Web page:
Jon Johnson writes for Bleeding Cool:
The New York Comic Con has gained notoriety as an East Coast genre and media powerhouse in a relatively short period of time, rivaling that of its well-known West Coast cousin, the San Diego Comic-Con (don’t forget the hyphen, it’s trademarked). Since its inception, the convention has been host to a wide variety of computer and console games for the discerning player and fan. Not lost in this, though fairly overlooked, are tabletop games. As tabletop board and card games have been selling in unprecedented numbers of late, one might expect to see more and more at a show the size of NYCC, and though it happens in fluctuating amounts, there are not many to be seen in 2014. The ones that are here seem to all fall into a similar category; that of short, fast-play scenarios.
The venerable Steve Jackson Games (www.sjgames.com) has a large booth in conjunction with equally venerable and highly regarded New York City retailer Compleat Strategist (www.thecompleatstrategist.com) , where the generous and amiable Men In Black will draw you into a round of their new release, Garbage Pail Kids Super Snot Shots. Utilizing the old Garbage Pail Kids card art on new, thicker stock, up to four players “flick their snot”, in the form of dice, onto a central card to claim it. Once the entire deck is gone through, the winner is the “grossest player” with the most won cards. It’s just that simple, a prevalent focus of many Steve Jackson games.
Also newly released is Adventure Time Munchkin, a mash-up of the popular Steve Jackson card game and the hit Cartoon Network program. It’s the first edition of the game not developed by SJGames, but fully approved by them. If you enjoy the short adventuring plots of Munchkin, competitive card games with a little snark, and the quirky clandestine maturity of Adventure Time, you’ll likely have a ball with this.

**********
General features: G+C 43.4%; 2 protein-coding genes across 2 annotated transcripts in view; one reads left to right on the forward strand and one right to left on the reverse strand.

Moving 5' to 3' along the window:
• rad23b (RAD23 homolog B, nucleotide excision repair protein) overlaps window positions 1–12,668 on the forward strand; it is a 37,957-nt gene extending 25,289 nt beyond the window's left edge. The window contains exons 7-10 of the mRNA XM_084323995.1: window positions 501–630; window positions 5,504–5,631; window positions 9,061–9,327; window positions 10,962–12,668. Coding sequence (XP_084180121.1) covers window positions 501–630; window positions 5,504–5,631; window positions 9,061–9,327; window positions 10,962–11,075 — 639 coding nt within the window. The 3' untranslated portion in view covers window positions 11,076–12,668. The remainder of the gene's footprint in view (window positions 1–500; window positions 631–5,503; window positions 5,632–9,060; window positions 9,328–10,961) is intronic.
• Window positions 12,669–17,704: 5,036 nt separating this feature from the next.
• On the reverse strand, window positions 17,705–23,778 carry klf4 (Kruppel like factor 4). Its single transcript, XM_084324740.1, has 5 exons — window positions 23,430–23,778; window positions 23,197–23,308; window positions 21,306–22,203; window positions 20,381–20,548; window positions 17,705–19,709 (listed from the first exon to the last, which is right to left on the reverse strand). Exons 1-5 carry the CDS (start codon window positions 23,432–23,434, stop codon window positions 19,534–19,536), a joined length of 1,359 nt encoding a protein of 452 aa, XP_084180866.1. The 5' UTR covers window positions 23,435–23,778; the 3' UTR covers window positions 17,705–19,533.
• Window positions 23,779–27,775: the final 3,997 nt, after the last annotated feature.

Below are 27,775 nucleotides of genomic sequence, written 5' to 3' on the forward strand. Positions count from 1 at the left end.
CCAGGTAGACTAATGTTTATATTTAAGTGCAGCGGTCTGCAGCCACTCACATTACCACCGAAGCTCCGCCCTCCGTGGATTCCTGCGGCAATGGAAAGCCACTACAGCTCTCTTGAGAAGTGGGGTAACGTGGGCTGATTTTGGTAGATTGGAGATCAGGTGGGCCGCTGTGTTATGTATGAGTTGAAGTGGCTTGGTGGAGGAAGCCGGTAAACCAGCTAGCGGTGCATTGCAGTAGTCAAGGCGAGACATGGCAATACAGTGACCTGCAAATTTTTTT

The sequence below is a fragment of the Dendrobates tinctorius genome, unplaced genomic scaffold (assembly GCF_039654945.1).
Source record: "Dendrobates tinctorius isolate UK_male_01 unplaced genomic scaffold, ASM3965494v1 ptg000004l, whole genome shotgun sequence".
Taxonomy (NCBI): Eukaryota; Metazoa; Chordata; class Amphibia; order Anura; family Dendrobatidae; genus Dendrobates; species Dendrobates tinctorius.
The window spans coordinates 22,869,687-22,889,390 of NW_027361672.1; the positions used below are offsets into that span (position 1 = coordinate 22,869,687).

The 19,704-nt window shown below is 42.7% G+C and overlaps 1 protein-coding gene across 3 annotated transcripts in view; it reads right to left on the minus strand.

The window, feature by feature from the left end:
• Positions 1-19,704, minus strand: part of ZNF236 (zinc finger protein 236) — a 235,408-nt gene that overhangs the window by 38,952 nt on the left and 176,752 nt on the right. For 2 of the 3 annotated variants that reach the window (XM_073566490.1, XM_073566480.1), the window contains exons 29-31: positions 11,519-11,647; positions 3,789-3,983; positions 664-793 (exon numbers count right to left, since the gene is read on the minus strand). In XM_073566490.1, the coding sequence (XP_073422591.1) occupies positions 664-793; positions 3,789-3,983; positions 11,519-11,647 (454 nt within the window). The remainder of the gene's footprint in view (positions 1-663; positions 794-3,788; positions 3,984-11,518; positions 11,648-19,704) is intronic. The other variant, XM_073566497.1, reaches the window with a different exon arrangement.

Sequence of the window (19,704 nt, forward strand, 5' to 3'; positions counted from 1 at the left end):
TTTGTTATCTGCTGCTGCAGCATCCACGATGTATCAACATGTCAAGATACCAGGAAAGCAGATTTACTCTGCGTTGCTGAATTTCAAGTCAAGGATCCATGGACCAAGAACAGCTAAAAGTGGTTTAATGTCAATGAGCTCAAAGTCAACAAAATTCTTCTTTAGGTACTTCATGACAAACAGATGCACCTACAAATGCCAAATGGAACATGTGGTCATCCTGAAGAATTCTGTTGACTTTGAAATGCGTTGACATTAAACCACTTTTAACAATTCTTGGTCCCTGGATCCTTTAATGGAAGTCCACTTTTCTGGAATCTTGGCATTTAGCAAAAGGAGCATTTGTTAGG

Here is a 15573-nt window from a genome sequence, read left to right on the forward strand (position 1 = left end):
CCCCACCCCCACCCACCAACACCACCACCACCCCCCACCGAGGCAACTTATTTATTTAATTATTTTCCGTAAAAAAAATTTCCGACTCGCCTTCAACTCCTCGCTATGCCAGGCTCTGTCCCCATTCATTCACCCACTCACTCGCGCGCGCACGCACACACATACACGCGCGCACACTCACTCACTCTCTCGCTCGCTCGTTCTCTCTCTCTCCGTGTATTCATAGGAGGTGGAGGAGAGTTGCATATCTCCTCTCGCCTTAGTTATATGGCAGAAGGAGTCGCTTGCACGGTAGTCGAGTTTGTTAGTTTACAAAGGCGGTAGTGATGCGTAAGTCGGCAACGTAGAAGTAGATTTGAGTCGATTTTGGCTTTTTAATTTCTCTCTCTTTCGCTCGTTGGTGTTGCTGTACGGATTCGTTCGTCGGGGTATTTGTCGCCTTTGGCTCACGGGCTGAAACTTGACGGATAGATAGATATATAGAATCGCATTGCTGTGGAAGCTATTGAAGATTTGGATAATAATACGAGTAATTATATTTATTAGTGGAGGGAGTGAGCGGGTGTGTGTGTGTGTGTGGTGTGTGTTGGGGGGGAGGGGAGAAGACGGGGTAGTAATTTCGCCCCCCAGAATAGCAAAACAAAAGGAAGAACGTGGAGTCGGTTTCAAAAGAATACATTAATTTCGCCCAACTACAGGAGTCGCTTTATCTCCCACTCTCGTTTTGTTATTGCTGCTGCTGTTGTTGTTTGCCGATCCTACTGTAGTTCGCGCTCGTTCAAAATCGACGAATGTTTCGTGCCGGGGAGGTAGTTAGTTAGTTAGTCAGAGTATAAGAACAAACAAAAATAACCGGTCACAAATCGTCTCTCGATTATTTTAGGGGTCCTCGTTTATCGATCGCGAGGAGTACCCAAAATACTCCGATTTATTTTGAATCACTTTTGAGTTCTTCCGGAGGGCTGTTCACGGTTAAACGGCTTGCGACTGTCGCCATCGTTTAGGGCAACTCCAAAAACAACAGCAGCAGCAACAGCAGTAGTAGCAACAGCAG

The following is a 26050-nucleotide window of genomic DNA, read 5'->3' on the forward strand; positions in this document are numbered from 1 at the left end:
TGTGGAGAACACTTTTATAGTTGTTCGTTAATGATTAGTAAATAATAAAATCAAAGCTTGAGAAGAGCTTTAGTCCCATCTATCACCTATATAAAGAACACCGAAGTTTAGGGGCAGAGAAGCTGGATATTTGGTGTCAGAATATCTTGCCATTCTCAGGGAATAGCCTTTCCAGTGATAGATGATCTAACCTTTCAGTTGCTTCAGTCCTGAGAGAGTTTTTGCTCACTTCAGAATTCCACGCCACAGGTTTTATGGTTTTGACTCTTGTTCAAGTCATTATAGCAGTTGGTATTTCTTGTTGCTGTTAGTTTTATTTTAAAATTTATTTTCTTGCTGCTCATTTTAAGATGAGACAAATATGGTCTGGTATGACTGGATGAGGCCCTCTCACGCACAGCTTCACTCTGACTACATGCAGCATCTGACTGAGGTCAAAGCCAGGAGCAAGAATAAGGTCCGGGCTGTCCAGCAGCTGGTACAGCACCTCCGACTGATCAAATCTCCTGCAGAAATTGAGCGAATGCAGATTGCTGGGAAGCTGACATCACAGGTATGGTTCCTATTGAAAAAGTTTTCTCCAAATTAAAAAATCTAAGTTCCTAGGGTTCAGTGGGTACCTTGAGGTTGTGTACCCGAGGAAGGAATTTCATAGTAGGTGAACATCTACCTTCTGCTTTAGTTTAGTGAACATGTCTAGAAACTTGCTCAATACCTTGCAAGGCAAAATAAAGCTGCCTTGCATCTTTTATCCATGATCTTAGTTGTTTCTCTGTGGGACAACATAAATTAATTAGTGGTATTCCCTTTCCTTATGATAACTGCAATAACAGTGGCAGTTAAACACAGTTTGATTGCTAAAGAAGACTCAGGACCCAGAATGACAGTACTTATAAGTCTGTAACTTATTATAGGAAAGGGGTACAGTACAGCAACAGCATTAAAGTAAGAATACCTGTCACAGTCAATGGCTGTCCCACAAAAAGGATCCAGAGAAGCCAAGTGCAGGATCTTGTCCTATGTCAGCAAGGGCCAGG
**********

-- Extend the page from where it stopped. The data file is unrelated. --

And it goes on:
I spent part of Friday morning with Miya Sohoza, originator of the Rare Elements Foundry, a small Cincinnati Ohio company aimed at producing high quality components for role playing games, in the form of coinage. Following a successful Kickstarter campaign, Miya had coins of varying sizes and denominations minted, utilizing the same process, alloys and metals in common, present-day currency. Each coin has a detailed, fantasy art design, some with denomination, some without. Some coins denote an alignment of a played character, the essential moral line that a person typically follows when playing. The coins are physically beautiful, tactile pieces for the discerning, detailed tabletop role gamer. Sets can be purchased from Miya’s website, www.rareelemtsfoundry.com complete with a draw string purse perfect for the thief (or rogue, if you’re so inclined) to palm when his makes a successful roll. These coins are such high quality I have no doubt that as the product gets out there, someone is going to have the temerity to attempt to pass one or more of them as actual money. Since none of the coins are the same size or exact shape as real currency – the law tends to frown on that – I can only chuckle in amusement at the person that wouldn’t notice it immediately. Miya intends the company to head into the custom market, taking orders from individual gamers or companies so inclined to have very specific coins for their games. Looking at the intense creativity behind these components, it’s easy to want them, even for game players like myself who don’t usually utilize such elements. I foresee a lucrative future for this inventive enterprise and I suggest getting an order in early, before you’re waiting long periods of time between minting. You will be pleased you did.